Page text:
As World War II is to the United States, a conflict endlessly memorialized, representing the nation's crowning achievement before its inevitable decline, so World War I is to Great Britain. Little surprise, then, that on the latter war's centennial, another novel that centers on it should appear: Wake, by British author Anna Hope. As the homonym title suggests, however, Wake is less about the war than its aftermath. It's also less about men than women.
These women include Hettie, who dances for pay with crippled ex-soldiers; Evelyn, a former munitions factory employee now charged with addressing veterans' complaints; and Ada, a mother mourning her allegedly KIA son Michael. Unearthing Michael's true fate ties the women's stories together, and the truth is far from fodder for patriotic song.
The unifying male is Evelyn's brother, Ed, who charms Hettie with his wild talk about anarchism, his boozy vulnerability and his fondness for jazz and cocaine. These are Ed's ways of coping with impotence brought about by service as a captain. Meanwhile, Evelyn has stumbled on Michael's story through a visit from a brother-in-arms, while Ada consults psychics in a desperate attempt to commune with her son.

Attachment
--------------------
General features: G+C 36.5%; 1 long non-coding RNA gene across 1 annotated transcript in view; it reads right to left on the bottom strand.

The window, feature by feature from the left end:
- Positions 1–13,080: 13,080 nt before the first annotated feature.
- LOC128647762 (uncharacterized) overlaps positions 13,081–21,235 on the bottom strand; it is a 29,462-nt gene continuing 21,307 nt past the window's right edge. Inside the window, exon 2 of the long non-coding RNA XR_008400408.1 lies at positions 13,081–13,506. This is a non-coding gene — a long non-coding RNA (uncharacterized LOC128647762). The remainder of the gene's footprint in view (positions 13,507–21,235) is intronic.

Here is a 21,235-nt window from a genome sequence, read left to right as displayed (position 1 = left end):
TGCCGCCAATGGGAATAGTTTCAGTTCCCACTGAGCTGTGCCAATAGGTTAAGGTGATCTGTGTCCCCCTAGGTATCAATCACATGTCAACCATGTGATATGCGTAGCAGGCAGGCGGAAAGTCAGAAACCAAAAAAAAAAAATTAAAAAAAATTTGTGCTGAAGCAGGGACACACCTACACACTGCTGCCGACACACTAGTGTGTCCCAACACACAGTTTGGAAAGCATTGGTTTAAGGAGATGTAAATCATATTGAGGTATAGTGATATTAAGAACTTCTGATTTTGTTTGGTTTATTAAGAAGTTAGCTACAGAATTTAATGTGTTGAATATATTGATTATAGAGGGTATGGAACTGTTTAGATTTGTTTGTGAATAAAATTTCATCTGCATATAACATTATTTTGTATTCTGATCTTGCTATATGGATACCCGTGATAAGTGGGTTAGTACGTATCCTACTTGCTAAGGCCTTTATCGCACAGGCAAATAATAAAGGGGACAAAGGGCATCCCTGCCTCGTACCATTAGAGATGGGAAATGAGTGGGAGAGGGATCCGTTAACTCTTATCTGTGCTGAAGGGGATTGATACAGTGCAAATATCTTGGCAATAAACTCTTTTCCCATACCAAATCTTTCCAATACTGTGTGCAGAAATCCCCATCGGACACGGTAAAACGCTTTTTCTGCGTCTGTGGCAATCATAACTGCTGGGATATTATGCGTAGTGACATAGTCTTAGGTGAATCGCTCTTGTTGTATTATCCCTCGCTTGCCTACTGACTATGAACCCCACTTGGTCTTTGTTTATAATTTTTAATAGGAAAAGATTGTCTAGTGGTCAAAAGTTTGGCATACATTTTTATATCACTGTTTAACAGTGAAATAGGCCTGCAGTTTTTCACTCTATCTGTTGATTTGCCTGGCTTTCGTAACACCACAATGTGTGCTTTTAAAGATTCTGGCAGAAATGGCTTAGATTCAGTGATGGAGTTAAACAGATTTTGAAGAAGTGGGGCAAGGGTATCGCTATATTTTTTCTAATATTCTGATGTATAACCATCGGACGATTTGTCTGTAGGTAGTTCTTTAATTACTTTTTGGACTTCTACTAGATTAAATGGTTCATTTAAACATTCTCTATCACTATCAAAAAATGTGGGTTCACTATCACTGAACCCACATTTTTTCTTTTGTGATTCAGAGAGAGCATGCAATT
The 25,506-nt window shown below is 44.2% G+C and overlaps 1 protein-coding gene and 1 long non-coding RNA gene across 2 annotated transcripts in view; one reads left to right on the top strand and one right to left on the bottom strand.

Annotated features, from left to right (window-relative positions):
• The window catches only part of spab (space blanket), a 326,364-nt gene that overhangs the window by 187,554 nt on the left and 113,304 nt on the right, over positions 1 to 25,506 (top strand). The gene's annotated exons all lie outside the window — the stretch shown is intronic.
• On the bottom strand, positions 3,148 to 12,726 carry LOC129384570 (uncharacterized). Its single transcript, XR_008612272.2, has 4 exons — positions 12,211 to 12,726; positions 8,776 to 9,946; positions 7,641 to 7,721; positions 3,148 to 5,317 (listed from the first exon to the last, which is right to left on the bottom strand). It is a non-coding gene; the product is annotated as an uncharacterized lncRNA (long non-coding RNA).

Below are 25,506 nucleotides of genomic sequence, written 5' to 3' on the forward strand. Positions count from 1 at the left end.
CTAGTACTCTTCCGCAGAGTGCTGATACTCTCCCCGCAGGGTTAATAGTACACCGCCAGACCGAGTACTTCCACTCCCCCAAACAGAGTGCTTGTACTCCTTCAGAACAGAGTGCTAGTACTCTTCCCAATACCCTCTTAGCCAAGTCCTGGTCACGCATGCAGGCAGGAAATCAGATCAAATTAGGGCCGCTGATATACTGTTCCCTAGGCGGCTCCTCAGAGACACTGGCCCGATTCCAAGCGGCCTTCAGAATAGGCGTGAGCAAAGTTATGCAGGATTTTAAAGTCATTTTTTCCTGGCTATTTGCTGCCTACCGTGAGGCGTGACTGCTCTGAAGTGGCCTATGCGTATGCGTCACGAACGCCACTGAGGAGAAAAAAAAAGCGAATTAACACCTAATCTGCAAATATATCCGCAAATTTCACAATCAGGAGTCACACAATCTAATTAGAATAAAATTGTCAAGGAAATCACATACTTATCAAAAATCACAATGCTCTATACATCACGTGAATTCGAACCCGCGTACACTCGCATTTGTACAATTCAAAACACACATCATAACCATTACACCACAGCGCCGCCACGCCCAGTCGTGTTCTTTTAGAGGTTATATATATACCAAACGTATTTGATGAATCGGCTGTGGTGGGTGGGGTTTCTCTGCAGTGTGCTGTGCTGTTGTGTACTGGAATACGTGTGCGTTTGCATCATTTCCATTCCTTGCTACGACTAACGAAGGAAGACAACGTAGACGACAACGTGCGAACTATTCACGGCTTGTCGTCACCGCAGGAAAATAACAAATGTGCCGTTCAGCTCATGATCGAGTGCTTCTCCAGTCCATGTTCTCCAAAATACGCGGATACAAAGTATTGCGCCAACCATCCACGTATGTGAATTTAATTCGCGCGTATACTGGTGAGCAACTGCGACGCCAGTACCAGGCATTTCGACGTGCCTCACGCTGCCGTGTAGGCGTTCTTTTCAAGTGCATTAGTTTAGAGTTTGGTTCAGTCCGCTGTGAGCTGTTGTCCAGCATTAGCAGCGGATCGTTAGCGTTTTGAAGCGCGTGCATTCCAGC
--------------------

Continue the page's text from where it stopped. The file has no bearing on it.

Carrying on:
It has become fashionable to present apparently disparate plots that cleverly converge in the end. Hope can be forgiven for falling for this trope, as her characters are vivid and credible, which is harder to achieve than literary legerdemain. There is a peculiarly British, phlegmatic heroism in the women's efforts to recover from a very unheroic war. Their dignity matches that of the forsaken veterans, forced to beg or sell trifles in the streets.
“Good prose,” said Orwell, “is like a windowpane.” By that criterion Hope's is an achievement: Rarely, as too often happens in contemporary fiction, does the writer's ego enter into the writing. Instead, Hope lets the story and the characters do the work. That said, the novel's anti-war message could hardly be less obvious. Witness Ed saying, before an admittedly fatuous Armistice Day celebration, that neither side had been victorious. "War wins." True enough in this war, but as fatuous as that celebration when applied to others.
Still, Wake is an impressive first novel. It’s a potent reminder that the scars of WWI on the British psyche run deep, and Hope’s postwar, feminine twist on the usual guys-mud-and-guts treatment make it a unique, engaging read.